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U of Guelph football coach donates $10-million to his alma mater, Queen’s

Guelph head coach Stu Lang, a former star wide receiver with Queen’s University and the Edmonton Eskimos, is donating $10-million to the team that eliminated his Gryphons in 2013.

J.P. MOCZULSKI/The Globe and Mail

Last November, University of Guelph head football coach Stu Lang grimaced on the sideline of Richardson Stadium in Kingston as Queen's University bounced his Gryphons from the playoffs. On that afternoon, it might have seemed implausible that he would give $10-million to the same rival school four months later.

But on Saturday, Queen's will announce that Mr. Lang is making the lead donation in a $25-million plan to revive its dilapidated 42-year-old stadium, which was all but condemned as unsafe in an engineer's report last year.

Richardson is the field where Mr. Lang played his last game for Queen's as a star wide receiver in the early 1970s. During last year's playoff tilt, he felt deflated seeing yellow tape cordoning off rows of bleachers deemed structurally unsound, and the torn-up grass field beneath his feet.

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"There was a real sadness to it, looking around," Mr. Lang said.

Now he hopes a revitalized Richardson Stadium can be a gateway to Queen's and a social space representing the best of a school where he met his wife, Kim, and launched a football professional career during which he won five Grey Cups with the CFL's Edmonton Eskimos. His wealth is derived largely from his family's label business, CCL Industries, of which he was president.

The stadium, which was first built on the main campus in 1920 and moved west in 1971, has hardly helped the reputation of Queen's for strong athletics in recent years. Its tri-colour wooden bleachers have decayed, replaced by temporary metal seats; to some, the field seems cut-off and neglected at the school's west campus, 20 minutes' walk from its main campus, just next to the mothballed Kingston Penitentiary.

Details of a major renovation are still being finalized. By 2016, Richardson will likely be refashioned in a bowl shape with artificial turf, a pavilion, boxes, a concourse and what Mr. Lang calls "an Ivy League old-school feel." The university's soccer and lacrosse teams are to share it with football.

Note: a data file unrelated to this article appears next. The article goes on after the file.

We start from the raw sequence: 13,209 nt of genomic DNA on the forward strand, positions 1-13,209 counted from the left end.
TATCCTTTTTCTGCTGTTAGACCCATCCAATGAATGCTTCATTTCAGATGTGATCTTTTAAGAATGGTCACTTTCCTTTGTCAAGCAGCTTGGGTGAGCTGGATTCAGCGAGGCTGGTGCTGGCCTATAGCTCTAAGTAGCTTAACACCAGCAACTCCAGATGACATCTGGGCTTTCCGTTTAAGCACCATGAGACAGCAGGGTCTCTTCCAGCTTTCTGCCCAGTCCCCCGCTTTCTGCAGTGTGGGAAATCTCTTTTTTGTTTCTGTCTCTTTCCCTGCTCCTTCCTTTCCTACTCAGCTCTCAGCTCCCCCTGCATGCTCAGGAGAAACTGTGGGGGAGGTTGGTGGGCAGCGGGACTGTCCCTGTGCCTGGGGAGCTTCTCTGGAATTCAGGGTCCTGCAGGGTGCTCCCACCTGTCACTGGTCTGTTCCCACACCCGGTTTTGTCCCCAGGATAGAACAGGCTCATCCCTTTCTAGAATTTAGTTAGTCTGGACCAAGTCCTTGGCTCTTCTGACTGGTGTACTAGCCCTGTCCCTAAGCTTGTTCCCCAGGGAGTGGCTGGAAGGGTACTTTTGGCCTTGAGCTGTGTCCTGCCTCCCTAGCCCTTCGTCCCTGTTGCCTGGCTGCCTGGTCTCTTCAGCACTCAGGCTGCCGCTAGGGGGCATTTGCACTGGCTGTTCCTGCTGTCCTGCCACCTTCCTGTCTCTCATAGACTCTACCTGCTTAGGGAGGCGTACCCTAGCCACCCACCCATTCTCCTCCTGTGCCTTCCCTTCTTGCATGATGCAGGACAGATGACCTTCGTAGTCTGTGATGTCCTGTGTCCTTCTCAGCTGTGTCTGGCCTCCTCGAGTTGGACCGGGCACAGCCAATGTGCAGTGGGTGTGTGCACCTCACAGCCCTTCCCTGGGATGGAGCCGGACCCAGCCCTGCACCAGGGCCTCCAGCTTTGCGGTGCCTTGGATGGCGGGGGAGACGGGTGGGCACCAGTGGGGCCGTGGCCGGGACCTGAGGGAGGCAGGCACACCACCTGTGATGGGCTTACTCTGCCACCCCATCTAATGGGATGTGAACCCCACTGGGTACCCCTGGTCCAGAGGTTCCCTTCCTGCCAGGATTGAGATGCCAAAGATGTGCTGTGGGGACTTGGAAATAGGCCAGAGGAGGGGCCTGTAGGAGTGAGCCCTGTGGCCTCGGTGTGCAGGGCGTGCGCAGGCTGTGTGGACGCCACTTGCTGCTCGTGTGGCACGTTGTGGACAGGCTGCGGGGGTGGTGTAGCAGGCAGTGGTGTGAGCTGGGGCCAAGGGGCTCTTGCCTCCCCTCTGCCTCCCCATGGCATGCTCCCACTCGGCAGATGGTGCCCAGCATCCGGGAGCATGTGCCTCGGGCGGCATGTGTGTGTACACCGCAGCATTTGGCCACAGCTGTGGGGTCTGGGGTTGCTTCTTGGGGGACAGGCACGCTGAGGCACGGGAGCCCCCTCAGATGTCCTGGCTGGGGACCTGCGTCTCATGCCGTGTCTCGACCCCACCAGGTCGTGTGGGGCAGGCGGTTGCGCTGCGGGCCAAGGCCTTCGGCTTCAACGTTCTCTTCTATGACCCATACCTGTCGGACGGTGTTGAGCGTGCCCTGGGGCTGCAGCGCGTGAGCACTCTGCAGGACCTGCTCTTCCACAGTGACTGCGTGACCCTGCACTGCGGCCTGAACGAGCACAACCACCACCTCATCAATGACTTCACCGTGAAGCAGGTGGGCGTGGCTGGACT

Mr. Lang played at both Richardson sites between 1970 and 1973, and hopes the new site will be "a second home" to Queen's athletes, and a place to introduce the wider community to the university. "The U.S. uses an expression which I think is applicable to Canada: Football can be the front porch to the university," he said. For some, he added, it is the first "connection or knowledge of a university."

He knows the power of a makeover, having helped turn Guelph from a middle-tier program to a contender since he took over in 2010, introducing a new field of its own, flashy uniforms and an edgier brand. The new image has boosted Guelph's recruiting, fuelling back-to-back one-loss seasons."We wanted to stand out," he said, crediting his blueprint to the University of Oregon.

At the same time, he knows, "It's a delicate question: Why is the head coach of Guelph doing something for Queen's? Obviously it's a need," he said, and he hopes his gift will spur others to give to the revamp.

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A source says Mr. Lang has donated generously, but anonymously, to Guelph's programs. And last year, he gave $11-million to another school he attended, Toronto's Upper Canada College.

Guelph president Alastair Summerlee said in an e-mail he is "always pleased to learn of alumni who give back to their alma mater."

Neil Lumsden, an assistant football coach at Guelph and one of Mr. Lang's former Eskimos teammates, scoffed at any would-be critics. "When the equipment comes off, they're student athletes. They're working towards a career. They're going to be leaders," he said. "This isn't about competition. This is about building a future."

Ultimately, Mr. Lang is "glad that I can help Queen's," but clear where his first loyalty lies.

"I am totally committed to Guelph and the football program. I'm not going to coach anywhere else," he said. "Hopefully my players and my coaching staff understand and believe that."

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About the Author
Banking Reporter

James Bradshaw is banking reporter for the Report on Business. He covered media from 2014 to 2016, and higher education from 2010 to 2014. Prior to that, he worked as a cultural reporter for Globe Arts, and has written for both the Toronto section and the editorial page. More


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